USC Fertility


Altered Sex Ratio after IVF. Is it real?

You may have heard that after IVF you are more likely to have a boy. There is some truth to that. During an IVF cycle, the embryos are cultured for a few days in the laboratory before they are transferred back into the woman’s uterus. The day of transfer is not set in stone, and you can put the embryos back any time between the 2nd and 5th day without comprising pregnancy rates. Extending the duration of culture allows the embryos to progress to the “blastocyst stage” which typically occurs on day 5. There are some advantages for some patients to wait to day 5 before the transfer; however the embryo must remain in culture media longer.

Research has shown that if you wait for the embryo to reach the blastocyst stage before transfer, instead of performing the transfer at day 3, that sex ratio of the embryos is altered so that there are a higher percentage of male babies. Animal data has shown the increase in altered sex ratio in multiple species. The thought was that in animal models, male embryos develop faster, and therefore look better on day 5 and are more likely to be chosen by the embryologists for the transfer.

In humans, research has shown a slight trend to an altered sex ratio if embryos are kept in culture media longer, with approximately 55-57% of pregnancies being male with day 5 transfers compared to closer to 50-51% males with day 3 transfers.

We have long known that extended culture can alter certain genetic modifications of the DNA that routinely occur during that time period. Some of these abnormal genetic modifications can lead to rare diseases called imprinting disorders.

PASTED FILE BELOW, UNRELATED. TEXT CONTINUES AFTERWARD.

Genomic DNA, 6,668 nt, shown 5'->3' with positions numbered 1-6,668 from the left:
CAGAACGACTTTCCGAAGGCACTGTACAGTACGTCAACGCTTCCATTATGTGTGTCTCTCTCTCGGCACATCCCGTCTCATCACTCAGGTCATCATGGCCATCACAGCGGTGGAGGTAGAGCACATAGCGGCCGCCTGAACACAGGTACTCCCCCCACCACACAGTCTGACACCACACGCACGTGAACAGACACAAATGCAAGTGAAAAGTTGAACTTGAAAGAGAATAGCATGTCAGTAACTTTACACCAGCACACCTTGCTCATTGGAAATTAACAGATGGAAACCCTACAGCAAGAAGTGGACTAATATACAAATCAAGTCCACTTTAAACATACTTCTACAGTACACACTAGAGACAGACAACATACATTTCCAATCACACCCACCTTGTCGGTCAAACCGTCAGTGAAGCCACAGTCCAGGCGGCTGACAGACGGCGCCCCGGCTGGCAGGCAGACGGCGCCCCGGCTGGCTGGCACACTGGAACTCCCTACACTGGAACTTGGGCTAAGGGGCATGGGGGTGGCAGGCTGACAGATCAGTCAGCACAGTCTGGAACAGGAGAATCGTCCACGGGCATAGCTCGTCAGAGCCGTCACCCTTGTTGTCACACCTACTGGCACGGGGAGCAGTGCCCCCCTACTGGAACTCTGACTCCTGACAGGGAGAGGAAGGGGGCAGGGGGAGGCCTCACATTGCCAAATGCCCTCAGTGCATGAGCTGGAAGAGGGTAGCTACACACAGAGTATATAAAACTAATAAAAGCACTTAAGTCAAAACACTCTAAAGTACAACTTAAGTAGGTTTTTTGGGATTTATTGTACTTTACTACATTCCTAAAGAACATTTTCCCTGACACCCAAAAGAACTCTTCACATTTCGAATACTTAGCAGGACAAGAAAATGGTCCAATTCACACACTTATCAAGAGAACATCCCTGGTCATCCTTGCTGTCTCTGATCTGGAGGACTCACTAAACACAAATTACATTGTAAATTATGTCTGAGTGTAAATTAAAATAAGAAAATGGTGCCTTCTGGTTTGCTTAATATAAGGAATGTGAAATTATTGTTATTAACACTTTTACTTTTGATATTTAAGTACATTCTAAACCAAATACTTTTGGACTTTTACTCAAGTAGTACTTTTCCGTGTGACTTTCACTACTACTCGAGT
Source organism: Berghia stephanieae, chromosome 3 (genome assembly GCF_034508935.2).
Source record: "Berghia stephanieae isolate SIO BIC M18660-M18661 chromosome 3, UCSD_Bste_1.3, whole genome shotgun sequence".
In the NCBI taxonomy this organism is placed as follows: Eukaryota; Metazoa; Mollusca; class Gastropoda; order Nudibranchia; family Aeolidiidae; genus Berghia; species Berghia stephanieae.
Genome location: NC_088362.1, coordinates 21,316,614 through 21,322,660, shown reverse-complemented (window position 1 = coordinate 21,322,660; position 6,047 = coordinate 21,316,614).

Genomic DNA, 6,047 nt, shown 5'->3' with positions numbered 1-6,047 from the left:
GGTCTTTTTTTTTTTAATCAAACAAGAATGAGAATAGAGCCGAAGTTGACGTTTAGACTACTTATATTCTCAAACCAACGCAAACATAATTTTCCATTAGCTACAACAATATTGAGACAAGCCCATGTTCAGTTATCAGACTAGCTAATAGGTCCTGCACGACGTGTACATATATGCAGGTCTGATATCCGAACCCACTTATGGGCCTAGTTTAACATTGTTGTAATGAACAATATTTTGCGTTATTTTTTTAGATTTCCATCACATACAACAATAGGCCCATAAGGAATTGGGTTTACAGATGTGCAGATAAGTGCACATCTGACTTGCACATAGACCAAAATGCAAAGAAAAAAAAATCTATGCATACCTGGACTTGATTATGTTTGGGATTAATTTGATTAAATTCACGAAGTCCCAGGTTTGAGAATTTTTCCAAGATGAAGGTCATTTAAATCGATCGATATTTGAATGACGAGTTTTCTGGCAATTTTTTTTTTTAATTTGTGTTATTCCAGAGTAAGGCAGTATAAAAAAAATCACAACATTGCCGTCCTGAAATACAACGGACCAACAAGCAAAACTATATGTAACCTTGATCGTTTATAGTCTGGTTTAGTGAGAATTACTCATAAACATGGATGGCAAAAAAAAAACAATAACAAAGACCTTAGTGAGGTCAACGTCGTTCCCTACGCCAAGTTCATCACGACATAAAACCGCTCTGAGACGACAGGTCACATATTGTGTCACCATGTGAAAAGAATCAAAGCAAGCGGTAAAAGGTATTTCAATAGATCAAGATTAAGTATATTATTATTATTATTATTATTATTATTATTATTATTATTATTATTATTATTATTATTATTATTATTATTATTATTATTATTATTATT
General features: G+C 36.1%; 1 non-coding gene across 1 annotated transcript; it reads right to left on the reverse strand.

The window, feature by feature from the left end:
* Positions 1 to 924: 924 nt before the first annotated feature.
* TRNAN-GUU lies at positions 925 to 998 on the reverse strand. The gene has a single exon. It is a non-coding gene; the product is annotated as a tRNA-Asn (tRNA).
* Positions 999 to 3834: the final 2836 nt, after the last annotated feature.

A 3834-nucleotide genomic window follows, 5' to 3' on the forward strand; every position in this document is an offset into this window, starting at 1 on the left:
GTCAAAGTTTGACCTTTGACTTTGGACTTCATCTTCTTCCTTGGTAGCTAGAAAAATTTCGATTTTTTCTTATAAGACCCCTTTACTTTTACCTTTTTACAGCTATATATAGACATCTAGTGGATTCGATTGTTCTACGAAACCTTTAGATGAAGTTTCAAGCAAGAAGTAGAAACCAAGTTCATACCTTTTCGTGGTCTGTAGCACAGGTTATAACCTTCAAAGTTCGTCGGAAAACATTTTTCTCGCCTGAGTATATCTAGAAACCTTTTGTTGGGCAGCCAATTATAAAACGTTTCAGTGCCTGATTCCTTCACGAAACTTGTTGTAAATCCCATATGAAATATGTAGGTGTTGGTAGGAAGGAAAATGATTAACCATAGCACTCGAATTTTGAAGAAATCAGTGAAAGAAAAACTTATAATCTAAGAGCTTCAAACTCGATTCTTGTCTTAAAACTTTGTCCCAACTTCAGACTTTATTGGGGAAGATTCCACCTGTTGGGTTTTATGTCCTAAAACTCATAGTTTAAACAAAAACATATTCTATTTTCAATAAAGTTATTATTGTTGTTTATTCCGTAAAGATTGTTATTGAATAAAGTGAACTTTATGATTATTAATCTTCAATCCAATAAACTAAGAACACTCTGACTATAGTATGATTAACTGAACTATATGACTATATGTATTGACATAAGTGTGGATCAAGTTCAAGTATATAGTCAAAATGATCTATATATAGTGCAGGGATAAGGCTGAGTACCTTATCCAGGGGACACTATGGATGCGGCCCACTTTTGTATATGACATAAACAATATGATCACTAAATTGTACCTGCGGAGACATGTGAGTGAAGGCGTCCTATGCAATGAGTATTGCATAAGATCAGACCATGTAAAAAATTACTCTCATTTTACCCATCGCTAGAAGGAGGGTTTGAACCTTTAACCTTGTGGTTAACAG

A new study just published in Proceedings of the National Academy of Sciences (PNAS), demonstrates that genetic modifications due to extended culture, may be the cause of the altered sex ratio (not the speed at which the embryos develop).

The researchers elegantly showed the following:

  1. The presence of alterations in the genetic modifications of mice embryos that led to abnormal development in female embryos (which ultimately leads to the altered sex ratio).
  2. By correcting these alterations they were able to rescue the female embryos, and restore a balanced sex ratio.
  3. By altering a supplement in the culture media they were also able to rescue the female embryos and restore a balanced sex ratio.

This study is important because it makes us rethink our hypothesis of why the altered sex ratio is occurring and provides a potential solution to fix it. In addition, these findings show that the extended culture environment truly impacts embryo gene expression and ultimately embryo development.

More research needs to be done to corroborate these exciting findings and confirm them in human studies.

Until then, don’t count on getting a boy just by going through IVF, the altered sex ratio, if truly there, is very slight. So it is still pretty close to flipping a coin as to whether you will have a girl or a boy.

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